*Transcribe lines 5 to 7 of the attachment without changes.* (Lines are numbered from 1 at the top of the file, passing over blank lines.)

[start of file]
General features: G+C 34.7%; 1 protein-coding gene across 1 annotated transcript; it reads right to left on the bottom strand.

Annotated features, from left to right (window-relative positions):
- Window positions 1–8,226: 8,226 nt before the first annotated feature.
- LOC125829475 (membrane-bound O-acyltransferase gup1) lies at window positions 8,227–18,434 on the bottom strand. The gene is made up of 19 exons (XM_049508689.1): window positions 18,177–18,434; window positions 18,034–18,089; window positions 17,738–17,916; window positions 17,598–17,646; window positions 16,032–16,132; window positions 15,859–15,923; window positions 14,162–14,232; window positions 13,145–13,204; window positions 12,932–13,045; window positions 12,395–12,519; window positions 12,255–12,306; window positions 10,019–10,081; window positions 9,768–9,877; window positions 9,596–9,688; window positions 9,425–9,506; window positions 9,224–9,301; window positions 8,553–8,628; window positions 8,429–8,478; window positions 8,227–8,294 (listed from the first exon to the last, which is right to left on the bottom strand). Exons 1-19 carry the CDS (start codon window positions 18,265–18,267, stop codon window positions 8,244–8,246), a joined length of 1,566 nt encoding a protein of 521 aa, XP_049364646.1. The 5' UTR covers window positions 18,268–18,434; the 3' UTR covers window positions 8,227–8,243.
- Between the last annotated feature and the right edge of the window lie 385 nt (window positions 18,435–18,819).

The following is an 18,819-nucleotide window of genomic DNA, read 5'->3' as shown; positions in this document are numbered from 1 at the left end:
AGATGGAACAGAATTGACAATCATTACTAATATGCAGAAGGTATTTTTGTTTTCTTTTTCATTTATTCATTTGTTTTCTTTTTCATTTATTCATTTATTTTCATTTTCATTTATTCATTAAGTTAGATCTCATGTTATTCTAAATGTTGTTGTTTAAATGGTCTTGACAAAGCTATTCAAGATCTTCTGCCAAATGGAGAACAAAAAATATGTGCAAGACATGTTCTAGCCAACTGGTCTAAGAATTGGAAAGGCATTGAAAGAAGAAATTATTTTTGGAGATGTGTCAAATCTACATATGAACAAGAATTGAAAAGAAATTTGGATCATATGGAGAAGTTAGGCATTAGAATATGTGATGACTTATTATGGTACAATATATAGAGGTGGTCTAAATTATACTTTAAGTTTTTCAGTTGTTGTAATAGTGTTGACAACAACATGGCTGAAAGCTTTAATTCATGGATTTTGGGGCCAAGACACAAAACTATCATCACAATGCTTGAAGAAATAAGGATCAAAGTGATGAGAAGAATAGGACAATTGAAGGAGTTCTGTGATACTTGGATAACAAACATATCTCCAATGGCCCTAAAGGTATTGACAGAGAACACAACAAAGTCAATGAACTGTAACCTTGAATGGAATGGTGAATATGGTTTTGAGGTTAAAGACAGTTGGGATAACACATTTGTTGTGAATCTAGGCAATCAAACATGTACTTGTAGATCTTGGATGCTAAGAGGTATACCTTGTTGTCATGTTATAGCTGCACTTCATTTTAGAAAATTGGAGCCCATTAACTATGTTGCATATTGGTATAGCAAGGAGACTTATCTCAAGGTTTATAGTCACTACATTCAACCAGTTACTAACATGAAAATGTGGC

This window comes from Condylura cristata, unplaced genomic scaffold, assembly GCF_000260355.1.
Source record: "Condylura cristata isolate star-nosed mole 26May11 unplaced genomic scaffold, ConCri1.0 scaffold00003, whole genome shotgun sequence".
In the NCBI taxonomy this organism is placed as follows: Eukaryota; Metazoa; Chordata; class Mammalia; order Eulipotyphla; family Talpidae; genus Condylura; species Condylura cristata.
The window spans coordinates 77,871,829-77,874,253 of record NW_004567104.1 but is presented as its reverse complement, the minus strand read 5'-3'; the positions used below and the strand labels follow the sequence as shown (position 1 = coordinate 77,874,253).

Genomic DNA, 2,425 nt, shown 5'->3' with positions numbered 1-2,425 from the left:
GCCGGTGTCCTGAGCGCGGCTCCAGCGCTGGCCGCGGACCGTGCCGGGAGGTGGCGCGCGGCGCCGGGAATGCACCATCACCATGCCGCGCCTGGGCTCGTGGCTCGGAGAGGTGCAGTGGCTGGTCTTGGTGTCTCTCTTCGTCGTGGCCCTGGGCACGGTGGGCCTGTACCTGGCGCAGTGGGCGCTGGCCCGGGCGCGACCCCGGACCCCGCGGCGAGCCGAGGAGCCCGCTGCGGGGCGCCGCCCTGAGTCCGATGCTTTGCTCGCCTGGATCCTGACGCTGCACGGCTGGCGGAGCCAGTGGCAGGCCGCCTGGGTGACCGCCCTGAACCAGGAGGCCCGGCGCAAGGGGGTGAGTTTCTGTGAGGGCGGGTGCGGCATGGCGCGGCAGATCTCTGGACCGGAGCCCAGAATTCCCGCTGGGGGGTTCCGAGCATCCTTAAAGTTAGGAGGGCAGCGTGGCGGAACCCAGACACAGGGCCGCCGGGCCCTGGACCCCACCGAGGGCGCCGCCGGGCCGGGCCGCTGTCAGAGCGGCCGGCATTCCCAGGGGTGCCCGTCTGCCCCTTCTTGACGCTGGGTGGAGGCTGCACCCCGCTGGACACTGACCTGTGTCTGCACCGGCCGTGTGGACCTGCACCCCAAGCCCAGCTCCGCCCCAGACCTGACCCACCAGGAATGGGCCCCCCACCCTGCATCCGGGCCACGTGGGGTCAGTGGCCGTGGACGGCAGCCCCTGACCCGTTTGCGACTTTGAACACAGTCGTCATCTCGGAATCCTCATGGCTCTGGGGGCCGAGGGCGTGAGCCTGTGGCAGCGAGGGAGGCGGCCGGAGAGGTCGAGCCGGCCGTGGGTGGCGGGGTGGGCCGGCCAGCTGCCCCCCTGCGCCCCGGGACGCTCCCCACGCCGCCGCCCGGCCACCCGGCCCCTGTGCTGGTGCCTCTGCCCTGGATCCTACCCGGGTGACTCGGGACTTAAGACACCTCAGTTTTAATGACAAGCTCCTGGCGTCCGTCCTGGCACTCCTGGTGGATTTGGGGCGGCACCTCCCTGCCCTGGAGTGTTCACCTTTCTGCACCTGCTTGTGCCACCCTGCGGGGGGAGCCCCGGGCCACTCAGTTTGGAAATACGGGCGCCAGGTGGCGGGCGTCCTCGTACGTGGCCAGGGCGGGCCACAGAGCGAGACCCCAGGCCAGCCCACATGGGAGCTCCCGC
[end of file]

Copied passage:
- Between the last annotated feature and the right edge of the window lie 385 nt (window positions 18,435–18,819).

The following is an 18,819-nucleotide window of genomic DNA, read 5'->3' as shown; positions in this document are numbered from 1 at the left end:
AGATGGAACAGAATTGACAATCATTACTAATATGCAGAAGGTATTTTTGTTTTCTTTTTCATTTATTCATTTGTTTTCTTTTTCATTTATTCATTTATTTTCATTTTCATTTATTCATTAAGTTAGATCTCATGTTATTCTAAATGTTGTTGTTTAAATGGTCTTGACAAAGCTATTCAAGATCTTCTGCCAAATGGAGAACAAAAAATATGTGCAAGACATGTTCTAGCCAACTGGTCTAAGAATTGGAAAGGCATTGAAAGAAGAAATTATTTTTGGAGATGTGTCAAATCTACATATGAACAAGAATTGAAAAGAAATTTGGATCATATGGAGAAGTTAGGCATTAGAATATGTGATGACTTATTATGGTACAATATATAGAGGTGGTCTAAATTATACTTTAAGTTTTTCAGTTGTTGTAATAGTGTTGACAACAACATGGCTGAAAGCTTTAATTCATGGATTTTGGGGCCAAGACACAAAACTATCATCACAATGCTTGAAGAAATAAGGATCAAAGTGATGAGAAGAATAGGACAATTGAAGGAGTTCTGTGATACTTGGATAACAAACATATCTCCAATGGCCCTAAAGGTATTGACAGAGAACACAACAAAGTCAATGAACTGTAACCTTGAATGGAATGGTGAATATGGTTTTGAGGTTAAAGACAGTTGGGATAACACATTTGTTGTGAATCTAGGCAATCAAACATGTACTTGTAGATCTTGGATGCTAAGAGGTATACCTTGTTGTCATGTTATAGCTGCACTTCATTTTAGAAAATTGGAGCCCATTAACTATGTTGCATATTGGTATAGCAAGGAGACTTATCTCAAGGTTTATAGTCACTACATTCAACCAGTTACTAACATGAAAATGTGGC